October 30 2013

Pittsburgh’s Public Transit System Expands City’s Limits

October 30th, 2013Posted by 

As with most large metropolitan areas, public transit is a key component of the city of Pittsburgh. The Pittsburgh transit system, known as Port Authority, is one of the largest in America. They run over 500 urban buses, ninety light rail buses, and unique to the Pittsburgh area, two inclines. With daily ridership being over […]

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October 29 2013

‘People for Urban Progress’ Repurposes Indianapolis’ RCA Dome

October 29th, 2013Posted by 

People for Urban Progress, or PUP, is an environmentally focused non-profit that began in 2008. At that point, the RCA dome was in the beginning stages of demolition, and two bright innovators had an idea to save the dome from being sent to a landfill. Michael Bricker and Maryanne O’Malley brainstormed and implemented a plan […]

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October 15 2013

The Indianapolis Cultural Trail: One of the City’s Greatest Achievements

October 15th, 2013Posted by 

In the past year, the Indianapolis Cultural Trail has received attention and support from both native Hoosiers and people across the country. Cities such as Portland, Oregon and Cleveland, Ohio have voiced their support (and jealousy) of the eight-mile bike path that connects five of the six Indianapolis Cultural Districts. The trail has also been […]

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October 03 2013

Guerilla Planning Strikes Junior College Neighborhood in Santa Rosa, California

October 3rd, 2013Posted by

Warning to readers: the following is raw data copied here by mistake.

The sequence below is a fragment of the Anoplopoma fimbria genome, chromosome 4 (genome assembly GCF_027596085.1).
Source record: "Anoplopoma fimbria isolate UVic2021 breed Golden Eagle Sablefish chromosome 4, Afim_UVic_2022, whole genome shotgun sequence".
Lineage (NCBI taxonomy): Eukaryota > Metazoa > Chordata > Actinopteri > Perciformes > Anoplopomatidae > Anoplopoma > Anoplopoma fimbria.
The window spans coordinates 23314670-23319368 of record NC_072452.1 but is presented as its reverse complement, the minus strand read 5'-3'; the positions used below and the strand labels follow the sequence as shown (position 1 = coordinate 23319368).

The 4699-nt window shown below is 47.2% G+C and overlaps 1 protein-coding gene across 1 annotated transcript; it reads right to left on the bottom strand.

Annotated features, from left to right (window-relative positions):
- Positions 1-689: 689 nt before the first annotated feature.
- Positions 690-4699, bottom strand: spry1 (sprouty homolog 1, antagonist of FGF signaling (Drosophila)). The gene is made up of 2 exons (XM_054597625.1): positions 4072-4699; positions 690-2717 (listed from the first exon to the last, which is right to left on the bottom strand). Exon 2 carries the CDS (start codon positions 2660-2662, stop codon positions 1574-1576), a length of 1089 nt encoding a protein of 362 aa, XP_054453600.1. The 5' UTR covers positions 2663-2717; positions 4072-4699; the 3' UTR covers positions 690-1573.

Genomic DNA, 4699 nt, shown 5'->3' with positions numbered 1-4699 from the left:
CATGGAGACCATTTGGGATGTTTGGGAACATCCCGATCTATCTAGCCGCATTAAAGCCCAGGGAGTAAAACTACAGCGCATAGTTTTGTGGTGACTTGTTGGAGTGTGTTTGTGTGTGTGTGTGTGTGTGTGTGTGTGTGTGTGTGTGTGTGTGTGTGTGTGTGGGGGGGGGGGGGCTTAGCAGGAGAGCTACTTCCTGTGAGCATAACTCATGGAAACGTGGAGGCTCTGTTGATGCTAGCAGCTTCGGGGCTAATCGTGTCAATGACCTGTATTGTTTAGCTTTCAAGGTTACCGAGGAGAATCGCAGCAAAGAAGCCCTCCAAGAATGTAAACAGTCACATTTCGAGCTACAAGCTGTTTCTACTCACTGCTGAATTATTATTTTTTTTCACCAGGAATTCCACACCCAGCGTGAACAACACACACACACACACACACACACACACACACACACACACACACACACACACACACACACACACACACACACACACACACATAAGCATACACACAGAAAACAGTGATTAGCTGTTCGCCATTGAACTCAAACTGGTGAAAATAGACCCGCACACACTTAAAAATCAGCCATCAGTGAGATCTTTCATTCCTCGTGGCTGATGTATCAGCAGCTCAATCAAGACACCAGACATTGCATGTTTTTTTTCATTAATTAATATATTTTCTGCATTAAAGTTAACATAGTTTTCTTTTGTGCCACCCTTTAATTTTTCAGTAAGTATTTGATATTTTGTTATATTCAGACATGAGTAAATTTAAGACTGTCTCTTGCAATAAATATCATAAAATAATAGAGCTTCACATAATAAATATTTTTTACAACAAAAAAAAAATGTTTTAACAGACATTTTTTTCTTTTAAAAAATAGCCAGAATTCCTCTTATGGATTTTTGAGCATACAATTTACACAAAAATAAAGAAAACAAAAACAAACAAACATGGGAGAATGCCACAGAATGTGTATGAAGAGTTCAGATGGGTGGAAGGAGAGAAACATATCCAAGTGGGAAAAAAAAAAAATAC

The Junior College neighborhood is one of the oldest areas of Santa Rosa, and one of the most walkable. The location of middle schools, high schools, and the junior college within the neighborhood has led to a high level of pedestrian traffic and social interaction between residents. Additionally, the traditional neighborhood layout and house design […]

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October 01 2013

Velocity Targets Four Core Groups in Indianapolis’ Comprehensive Plan Process

October 1st, 2013Posted by 

The term velocity is defined as the “rate of occurrence or action.” In Indianapolis, Indiana, ‘Velocity’ has taken on a new meaning. It’s a community visioning initiative that was co-created by some of Indianapolis’ greatest organizations and individuals. The project is spearheaded by Indianapolis Downtown, Inc., a marketing and communications non-profit that focuses on the development […]

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September 30 2013

New Orleans, Louisiana: 9 Years Later, Storm Water Infrastructure Lacks

September 30th, 2013Posted by 

Nine years ago, New Orleans’ history changed physically, socially, and economically due to the massive flooding caused by Hurricane Katrina. The city has made efforts to rebuild, reunite, and make changes for the better. However, Nola still lacks the proper infrastructure to deal with daily and yearly issues of storm water. As the 3rd rainiest […]

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September 04 2013

The 2013 Top 10 Websites For City Builders – With Coverage of the Top 20

September 4th, 2013Posted by